Stick with it! The freedom of ridding yourself of debts hanging over you is worth passing up every impulse buy. Good for you for being disciplined enough to tuck money away in envelopes.

  2. dkzody says:

    Keep it up. It does feel good to have those debts paid off.

    Speaking of expenses, we are putting in a new water heater this week. I had no idea they were so expensive, but I can’t complain too much. We have the original water heater that came with the house. It’s over 34 years old, so I guess $1200 for 30 years isn’t too bad. This new one should outlive me.

  3. lynnjake says:

    Thanks Alicia and Delaine. Your encouragement is greatly appreciated! Delaine, I still have a very old water heater as well – mine is from Montgomery Ward. Didn’t they go out of business at least 25 years ago?! Mine is probably far older than even that. I dread having to buy a new one! I’m thinking when the time comes, maybe one of those fancy tankless ones. I hope my credit cards are paid off by then!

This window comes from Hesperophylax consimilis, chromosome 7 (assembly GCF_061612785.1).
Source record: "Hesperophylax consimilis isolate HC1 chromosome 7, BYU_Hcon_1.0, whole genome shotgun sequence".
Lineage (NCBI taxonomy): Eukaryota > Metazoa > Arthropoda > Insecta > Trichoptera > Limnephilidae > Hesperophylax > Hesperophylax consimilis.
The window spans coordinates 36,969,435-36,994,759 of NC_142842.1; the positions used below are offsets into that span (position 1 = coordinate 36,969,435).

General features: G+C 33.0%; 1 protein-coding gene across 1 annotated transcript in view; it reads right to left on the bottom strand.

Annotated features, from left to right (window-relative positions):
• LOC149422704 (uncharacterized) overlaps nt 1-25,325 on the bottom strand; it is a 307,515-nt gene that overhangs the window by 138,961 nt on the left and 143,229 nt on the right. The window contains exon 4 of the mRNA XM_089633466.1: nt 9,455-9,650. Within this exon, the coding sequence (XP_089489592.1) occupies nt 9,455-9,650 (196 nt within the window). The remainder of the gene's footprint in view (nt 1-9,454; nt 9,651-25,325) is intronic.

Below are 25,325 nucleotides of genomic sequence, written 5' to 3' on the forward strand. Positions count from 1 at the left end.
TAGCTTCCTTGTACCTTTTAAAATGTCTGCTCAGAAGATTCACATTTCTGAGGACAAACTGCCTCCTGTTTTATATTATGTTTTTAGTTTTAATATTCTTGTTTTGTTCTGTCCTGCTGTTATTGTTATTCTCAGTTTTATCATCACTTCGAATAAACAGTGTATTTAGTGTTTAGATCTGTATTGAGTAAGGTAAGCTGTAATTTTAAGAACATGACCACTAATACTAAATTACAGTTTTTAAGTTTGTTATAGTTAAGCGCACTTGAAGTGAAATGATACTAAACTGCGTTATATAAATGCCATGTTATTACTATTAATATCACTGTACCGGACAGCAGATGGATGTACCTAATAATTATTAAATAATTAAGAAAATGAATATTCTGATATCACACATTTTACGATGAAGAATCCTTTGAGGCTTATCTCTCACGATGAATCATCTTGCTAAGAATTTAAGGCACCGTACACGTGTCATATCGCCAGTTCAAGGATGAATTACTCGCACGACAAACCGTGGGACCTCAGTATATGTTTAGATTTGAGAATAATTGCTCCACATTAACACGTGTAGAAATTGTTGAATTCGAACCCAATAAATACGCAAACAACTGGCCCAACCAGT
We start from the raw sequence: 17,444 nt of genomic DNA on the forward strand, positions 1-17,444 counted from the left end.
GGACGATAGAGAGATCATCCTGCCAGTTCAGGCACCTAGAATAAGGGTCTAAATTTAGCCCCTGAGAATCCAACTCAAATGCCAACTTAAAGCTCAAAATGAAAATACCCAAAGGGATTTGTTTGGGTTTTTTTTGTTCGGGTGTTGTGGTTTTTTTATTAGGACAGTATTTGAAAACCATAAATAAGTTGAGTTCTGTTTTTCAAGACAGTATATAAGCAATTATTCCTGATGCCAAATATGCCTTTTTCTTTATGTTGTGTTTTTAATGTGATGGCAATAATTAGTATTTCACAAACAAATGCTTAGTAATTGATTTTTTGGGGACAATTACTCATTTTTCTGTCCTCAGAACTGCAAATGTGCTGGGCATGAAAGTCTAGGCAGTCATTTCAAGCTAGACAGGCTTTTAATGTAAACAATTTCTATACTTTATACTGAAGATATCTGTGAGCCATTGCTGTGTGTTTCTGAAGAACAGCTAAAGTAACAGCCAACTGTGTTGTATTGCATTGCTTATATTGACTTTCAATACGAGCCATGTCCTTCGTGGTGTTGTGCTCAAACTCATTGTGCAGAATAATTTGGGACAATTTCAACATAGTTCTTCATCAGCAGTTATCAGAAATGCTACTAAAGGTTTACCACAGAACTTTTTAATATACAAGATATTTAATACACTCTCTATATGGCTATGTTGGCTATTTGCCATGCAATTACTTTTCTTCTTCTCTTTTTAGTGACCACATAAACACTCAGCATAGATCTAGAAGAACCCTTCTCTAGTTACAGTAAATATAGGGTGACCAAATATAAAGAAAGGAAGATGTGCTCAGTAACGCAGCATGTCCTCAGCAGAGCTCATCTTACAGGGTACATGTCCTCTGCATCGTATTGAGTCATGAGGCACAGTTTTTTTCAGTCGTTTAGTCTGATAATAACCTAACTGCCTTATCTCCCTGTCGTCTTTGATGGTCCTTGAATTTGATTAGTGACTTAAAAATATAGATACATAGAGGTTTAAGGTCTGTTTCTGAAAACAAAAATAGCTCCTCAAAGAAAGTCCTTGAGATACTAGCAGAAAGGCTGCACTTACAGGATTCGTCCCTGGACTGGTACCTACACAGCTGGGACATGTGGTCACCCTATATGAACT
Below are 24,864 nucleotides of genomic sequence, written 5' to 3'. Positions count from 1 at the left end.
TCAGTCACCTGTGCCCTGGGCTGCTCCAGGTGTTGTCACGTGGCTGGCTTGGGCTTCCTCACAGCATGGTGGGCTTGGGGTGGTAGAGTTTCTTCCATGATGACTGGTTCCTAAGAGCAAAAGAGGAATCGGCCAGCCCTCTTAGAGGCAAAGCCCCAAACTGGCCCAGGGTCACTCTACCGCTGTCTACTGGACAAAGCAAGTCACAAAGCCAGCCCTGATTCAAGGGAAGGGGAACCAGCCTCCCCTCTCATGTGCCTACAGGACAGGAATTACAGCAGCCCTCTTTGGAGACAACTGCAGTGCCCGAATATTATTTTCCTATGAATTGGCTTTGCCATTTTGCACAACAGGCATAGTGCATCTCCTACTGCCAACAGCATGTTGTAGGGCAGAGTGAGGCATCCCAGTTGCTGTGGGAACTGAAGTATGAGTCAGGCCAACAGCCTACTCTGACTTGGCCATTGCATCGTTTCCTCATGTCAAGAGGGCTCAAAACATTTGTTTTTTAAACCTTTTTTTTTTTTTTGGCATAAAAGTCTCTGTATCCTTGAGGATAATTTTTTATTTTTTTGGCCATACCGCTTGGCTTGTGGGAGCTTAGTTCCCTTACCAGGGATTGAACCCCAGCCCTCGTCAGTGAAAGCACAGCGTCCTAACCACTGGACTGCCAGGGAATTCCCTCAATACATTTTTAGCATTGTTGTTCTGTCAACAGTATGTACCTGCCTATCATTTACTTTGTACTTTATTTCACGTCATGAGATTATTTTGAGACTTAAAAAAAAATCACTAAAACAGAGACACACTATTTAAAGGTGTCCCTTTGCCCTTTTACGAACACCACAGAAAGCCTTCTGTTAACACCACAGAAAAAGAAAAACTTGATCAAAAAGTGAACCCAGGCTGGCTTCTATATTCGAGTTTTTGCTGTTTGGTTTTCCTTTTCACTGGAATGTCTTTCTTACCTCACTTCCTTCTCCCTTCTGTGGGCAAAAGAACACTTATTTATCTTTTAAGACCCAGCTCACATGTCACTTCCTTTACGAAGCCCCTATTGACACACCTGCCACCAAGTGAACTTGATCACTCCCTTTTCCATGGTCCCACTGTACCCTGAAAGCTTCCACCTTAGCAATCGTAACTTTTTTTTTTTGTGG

4. dkzody says:

    Those tankless ones are very expensive because you have to redo your plumbing if you have an older house. Ours is 35 years old and if would have cost a bundle to bring it up to standards for the tankless. They are putting them into new homes because the plumbing is brand new or if you do need to redo the plumbing, that would work too. I hear of people redoing the electrical, but plumbing? Not too often.

  5. lynnjake says:

    I didn’t know that. My neighbors installed one a couple of years ago, and didn’t say anything about changing their plumbing. I’ll look into it further when I need to. Our houses are about 75 years old, so if yours needed updating I’m sure mine would!

  6. stuckinmypedals says:

    Hi, Lynn,
    You’re sweet to donate books to my class. They will be so excited. And you can bet I’ll use it as an opportunity to have them write letters of thanks and who knows what else! Thanks for coming to my session yesterday. It was nice having so many friendly faces there. See you in April!